What To Do When You Start Feeling Overwhelmed By Life
We all start feeling overwhelmed by life sometimes. Whether one big event pushes us over the edge into feeling flooded or it's simply that we reach our tolerance for lots of smaller stressors, it feels awful to be overwhelmed.
We can lose confidence in ourselves, struggle with low mood, and begin to think of ourselves as helpless victims.
In this article, we'll give you concrete steps to take when life is overwhelming. We'll start out by helping you to better understand what causes you to become overwhelmed, and by assisting you in spotting the key signs.
From there, we'll move on to six techniques to calm yourself down when you're feeling overwhelmed, ranging from methods of influencing your subconscious mind to ways of letting your body know that there's no need to be afraid.
Our goal is to empower you to deal with feeling overwhelmed when it happens so that you no longer have to panic or feel helpless.
What Causes You To Start Feeling Overwhelmed
There are so many different things that can contribute to feeling overwhelmed.
Here are some of the most common triggers:
- Social and relationship issues: For example, conflict with a loved one, or feeling isolated.
- Health issues: For example, struggling with your mental health, receiving a new medical diagnosis (or struggling to get one), feeling poorly because of a bad diet, or accepting the aging process.
- Career issues: For example, having a demanding job, lacking job security, being passed over for promotion, or knowing your job doesn't reflect your true purpose.
- Loss issues: For example, grieving the loss of a loved one, adjusting to the end of a relationship, being made redundant at work.
- Financial issues: For example, coping with debt, trying to secure a mortgage, not receiving money back from someone who owes you, or not having enough money to take care of yourself in the ways you'd like to can all bring up feelings of overwhelmingness.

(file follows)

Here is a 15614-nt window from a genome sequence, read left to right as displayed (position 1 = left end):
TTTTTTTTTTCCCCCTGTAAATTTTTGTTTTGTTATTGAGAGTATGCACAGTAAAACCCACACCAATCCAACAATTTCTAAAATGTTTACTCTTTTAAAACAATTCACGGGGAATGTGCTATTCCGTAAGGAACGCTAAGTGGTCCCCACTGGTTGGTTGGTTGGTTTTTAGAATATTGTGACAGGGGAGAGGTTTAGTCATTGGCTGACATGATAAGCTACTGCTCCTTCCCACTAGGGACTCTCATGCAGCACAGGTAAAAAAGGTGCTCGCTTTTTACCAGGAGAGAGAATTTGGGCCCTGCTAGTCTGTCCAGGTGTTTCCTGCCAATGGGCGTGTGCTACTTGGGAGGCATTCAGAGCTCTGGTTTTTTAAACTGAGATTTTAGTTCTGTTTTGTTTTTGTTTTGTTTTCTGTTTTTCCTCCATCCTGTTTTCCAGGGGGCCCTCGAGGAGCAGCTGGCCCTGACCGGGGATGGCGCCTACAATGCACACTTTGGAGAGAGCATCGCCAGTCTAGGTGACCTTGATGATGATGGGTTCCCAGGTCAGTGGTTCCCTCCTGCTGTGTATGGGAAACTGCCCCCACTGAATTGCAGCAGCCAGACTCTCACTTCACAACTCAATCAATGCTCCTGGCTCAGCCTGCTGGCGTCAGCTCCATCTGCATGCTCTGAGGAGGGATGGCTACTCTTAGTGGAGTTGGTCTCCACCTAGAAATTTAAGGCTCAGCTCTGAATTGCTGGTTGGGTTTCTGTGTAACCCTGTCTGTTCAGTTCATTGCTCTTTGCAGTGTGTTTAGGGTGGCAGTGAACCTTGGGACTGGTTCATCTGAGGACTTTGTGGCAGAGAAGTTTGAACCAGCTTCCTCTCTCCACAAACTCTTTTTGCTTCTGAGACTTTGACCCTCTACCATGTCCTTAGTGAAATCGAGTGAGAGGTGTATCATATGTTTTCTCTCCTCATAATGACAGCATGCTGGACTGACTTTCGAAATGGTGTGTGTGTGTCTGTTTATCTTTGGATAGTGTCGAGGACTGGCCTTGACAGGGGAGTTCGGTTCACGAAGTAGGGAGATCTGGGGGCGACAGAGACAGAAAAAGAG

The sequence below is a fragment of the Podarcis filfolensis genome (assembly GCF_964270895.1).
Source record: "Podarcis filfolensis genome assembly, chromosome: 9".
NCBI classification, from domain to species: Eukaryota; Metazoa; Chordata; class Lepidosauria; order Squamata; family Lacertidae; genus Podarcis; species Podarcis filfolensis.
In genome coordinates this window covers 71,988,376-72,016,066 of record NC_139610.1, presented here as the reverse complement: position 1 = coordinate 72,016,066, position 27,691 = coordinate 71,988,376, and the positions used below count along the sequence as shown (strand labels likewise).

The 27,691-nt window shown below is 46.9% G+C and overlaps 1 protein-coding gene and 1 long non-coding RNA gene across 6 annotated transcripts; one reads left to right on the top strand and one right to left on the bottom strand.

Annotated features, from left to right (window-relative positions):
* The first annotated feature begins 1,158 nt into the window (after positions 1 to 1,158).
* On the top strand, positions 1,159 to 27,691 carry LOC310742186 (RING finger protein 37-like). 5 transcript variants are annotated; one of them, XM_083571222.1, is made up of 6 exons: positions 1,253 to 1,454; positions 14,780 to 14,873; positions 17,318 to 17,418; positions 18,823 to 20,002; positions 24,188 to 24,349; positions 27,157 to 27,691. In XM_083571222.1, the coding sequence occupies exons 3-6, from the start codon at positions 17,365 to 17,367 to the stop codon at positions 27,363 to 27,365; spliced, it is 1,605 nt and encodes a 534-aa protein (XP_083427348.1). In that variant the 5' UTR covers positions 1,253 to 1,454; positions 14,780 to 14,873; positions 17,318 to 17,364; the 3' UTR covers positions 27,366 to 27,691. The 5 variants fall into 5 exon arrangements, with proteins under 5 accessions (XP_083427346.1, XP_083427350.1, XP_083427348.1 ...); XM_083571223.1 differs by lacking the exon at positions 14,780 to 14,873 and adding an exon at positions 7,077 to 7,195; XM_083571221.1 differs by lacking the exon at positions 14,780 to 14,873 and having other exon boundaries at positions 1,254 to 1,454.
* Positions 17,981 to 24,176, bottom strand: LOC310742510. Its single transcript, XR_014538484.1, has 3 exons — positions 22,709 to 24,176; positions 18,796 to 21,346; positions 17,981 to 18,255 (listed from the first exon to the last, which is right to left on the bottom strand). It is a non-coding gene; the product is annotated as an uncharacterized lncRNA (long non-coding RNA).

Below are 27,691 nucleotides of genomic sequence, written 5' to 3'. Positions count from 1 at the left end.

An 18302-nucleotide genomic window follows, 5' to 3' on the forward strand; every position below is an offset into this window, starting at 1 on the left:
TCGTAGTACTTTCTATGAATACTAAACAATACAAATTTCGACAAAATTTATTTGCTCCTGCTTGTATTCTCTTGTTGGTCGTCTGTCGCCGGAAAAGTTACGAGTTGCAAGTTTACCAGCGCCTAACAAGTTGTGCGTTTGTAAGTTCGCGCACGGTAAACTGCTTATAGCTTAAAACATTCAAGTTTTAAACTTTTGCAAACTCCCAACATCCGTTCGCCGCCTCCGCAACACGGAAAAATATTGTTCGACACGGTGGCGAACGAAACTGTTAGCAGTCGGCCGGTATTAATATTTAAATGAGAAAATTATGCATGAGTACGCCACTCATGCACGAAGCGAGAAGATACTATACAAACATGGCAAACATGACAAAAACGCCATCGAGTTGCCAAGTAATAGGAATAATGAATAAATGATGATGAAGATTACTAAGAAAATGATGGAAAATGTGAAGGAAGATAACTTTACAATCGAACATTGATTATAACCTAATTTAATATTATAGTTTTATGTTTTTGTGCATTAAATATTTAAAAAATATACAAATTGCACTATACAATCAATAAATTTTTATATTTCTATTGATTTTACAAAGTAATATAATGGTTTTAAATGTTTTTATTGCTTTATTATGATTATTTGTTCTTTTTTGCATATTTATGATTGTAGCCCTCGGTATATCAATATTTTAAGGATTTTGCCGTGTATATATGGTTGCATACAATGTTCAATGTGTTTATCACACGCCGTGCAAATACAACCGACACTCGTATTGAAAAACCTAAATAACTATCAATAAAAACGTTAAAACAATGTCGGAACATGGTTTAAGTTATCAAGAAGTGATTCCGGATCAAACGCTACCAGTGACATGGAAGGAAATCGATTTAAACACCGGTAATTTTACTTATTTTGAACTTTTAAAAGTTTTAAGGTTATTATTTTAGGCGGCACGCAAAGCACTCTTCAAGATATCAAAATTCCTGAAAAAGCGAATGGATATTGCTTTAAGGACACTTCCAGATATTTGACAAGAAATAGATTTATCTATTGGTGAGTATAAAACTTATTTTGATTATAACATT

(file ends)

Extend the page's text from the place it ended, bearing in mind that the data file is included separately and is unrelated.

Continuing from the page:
Define ‘Becoming Overwhelmed’
How do we define overwhelming experiences, however?
What does it mean to be overwhelmed?
The key thing to know is that becoming overwhelmed is about being more than stressed.
All the examples in the above section can also trigger stress, but stress is at a lower pitch than feeling overwhelmed.
When something is overwhelming to us, we get completely lost in it – all of our thoughts and feelings begin to revolve around whatever problems are troubling us.
This intrudes regularly during our daily life and stops us from being able to generate productive solutions to our difficulties.
Signs Of Feeling Overwhelmed
When feeling overwhelmed, you can respond in a variety of ways. What's common to all of these responses, however, is that you feel flooded by an emotion – often, anger, guilt, fear – or a mix of emotions.
The following signs of becoming overwhelmed will help you pick up that it's starting to happen to you:
- Mood swings
- Feeling tearful
- Physical anxiety systems (e.g., fast heartbeat, breathlessness)
- Trouble sleeping
- A desire to self-medicate with food, drugs, alcohol, or sex
- Pessimism about the future
- A sense of disempowerment or lack of control
- Difficulty concentrating
- Lack of enjoyment in previously enjoyed activities.
If you notice several of these signs, it's possible that something – or more than one thing – in your life is overwhelming you. And once you realize this about yourself, the next step is to generate an effective response that helps you calm down and take control.
How To Calm Yourself Down When You’re Triggered
At this point, you have a better self of what emotional overwhelm actually is, and we can move on to key strategies you can use to regulate your feelings.
Here are five actionable techniques that you can try the next time you're overwhelmed.
For each, we’ll give some indication of the specific sorts of cases in which the suggestion might be especially useful. You can try one at a time, or pair several effective exercises together.
All of them are designed to calm you down and help you get a clearer sense of what you think, what you feel, and what you need to happen.